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So it begins. Each time I swear I will hibernate or retreat to a cave to swear, and fume and howl.

Politics is banned in my home, particularly the TV ‘debates’ (more like sweaty mass-debates fnar fnar). There’s a saying: ‘plus ça change, plus c’est la même chose’ – which means for plebs like me: ‘the more things change, the more they stay the same.’ Much overused but I don’t care. Every time I hear a politician open their mouth, I’m in a time-machine of dreary rhetoric, promises made to be broken; the robotic banality of party leaders who are so enamoured of the media circus that they come across as not just squeaky clean but less than human, and when stripped down to their nasty bones, I suggest there’s very little that defines a difference between them.

Maybe they should have a fart debate – cue obvious joke about hot air.

The detestable Farage with his mock ordinary chap persona sickens me but the one positive glint – if we can call it that – is that he is memorable in his obnoxiousness. I hiss when he looms unexpectedly onto my TV, an emotional response not evoked by anyone else other than perhaps Iain Duncan Shit, who I am convinced is a robot, one that has certainly had his emotion chip removed.

I urge everyone to look at manifestos and pledges, even if for a laugh. It’s all so tiresome, though I must suppose that UKIP are going for the animal welfare vote by saying they will ban the live export of animals. Mind you, Labour will stop the badger cull, while in opposition, the Tories, with their hunting-shooting-fishing numbers, nervously say they will repeal the ban on hunting, saying the ban has done nothing for animal welfare. Er, unless you’re a fox…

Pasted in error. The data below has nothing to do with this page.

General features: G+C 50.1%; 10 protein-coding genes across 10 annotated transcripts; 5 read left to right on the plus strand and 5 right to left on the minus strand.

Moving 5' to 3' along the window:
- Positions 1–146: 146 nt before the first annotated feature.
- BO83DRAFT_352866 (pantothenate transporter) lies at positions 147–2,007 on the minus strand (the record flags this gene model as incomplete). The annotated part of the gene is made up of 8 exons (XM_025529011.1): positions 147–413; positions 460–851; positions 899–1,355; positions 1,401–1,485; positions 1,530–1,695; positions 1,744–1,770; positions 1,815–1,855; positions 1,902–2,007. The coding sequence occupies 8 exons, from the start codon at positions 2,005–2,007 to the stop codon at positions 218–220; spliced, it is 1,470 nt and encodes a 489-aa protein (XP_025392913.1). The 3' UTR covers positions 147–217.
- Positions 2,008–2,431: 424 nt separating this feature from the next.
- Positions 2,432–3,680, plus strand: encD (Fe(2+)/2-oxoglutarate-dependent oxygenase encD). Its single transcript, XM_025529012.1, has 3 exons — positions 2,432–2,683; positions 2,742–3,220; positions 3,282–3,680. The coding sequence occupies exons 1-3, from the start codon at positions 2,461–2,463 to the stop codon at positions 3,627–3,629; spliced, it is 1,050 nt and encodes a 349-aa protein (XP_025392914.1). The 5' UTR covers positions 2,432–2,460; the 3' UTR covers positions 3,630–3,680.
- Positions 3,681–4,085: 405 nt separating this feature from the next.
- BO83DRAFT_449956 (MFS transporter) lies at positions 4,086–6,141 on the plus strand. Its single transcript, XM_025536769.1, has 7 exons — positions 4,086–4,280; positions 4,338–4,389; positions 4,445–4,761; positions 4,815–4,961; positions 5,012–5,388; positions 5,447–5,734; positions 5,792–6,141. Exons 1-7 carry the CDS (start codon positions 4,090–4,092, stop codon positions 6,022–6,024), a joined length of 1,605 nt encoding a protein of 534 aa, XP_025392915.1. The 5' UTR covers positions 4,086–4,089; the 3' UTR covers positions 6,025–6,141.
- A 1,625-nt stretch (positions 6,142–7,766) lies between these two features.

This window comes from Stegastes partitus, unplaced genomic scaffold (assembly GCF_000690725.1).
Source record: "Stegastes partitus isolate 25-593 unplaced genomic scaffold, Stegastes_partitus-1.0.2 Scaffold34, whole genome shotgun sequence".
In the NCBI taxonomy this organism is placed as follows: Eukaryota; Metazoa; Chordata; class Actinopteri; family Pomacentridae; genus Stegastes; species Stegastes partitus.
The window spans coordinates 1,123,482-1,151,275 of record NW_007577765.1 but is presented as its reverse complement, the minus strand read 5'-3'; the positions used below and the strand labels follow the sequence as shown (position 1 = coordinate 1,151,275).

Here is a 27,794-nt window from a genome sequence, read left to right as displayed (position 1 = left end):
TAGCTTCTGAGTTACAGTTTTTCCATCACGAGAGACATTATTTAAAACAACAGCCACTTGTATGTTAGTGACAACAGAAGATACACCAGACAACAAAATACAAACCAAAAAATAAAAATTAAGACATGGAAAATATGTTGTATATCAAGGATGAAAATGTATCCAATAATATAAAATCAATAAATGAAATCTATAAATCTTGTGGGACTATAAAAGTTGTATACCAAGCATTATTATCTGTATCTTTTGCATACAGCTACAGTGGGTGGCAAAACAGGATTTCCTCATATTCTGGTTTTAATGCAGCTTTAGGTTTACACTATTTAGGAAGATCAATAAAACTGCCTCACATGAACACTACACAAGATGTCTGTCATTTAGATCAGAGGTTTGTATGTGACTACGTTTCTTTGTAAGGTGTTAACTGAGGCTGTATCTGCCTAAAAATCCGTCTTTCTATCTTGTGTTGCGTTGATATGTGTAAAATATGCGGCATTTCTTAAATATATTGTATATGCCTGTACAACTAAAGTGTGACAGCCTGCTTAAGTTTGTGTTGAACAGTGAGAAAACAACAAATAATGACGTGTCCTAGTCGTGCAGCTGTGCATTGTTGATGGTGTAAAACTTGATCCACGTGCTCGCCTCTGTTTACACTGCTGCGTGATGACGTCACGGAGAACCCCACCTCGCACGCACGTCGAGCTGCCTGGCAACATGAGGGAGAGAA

There’s a good summary of the pledges here (BBC) which is as good a starting point as any. Although I note that not one of these mentions support to keep open ILF or ring-fence the money transferring to local authorities, which is crucial for severely disabled people to remain independent. Indeed, other than oblique mentions, the rights of disabled people do not feature in any significant way. Even while I cackle, grim faced, at the leaked document showing the Tories with their blooded axe held high proposing another £12 billion cuts to welfare, this isn’t to say I’m not scared. Damn scared – and angry.

I accidentally clocked stony-faced IDS on last Sunday’s Andrew Marr show and the deadly minister was in his element denying everything. In a parliament that has had endless cruel cuts, the suggested attacks on Carer’s Allowance, which saves the taxpayer so much money, has to count as one of the lowest.

As someone who has kept journals for 30 years, I’ve recorded the events of a fair few elections, from the dark Mordor days of Maggie to the glib spin of Blair; hopes raised, expectations halted. On it goes; on it goes.

Nonetheless, do push the bastards with verbals, with emails, with protests. Make them squirm. Make them give you answers. There are backbenchers who are good people, who will respond to you – who appear human. Engage with them.

We must vote. Those majority of us who are the Have-Nots. It’s all we’ve got.

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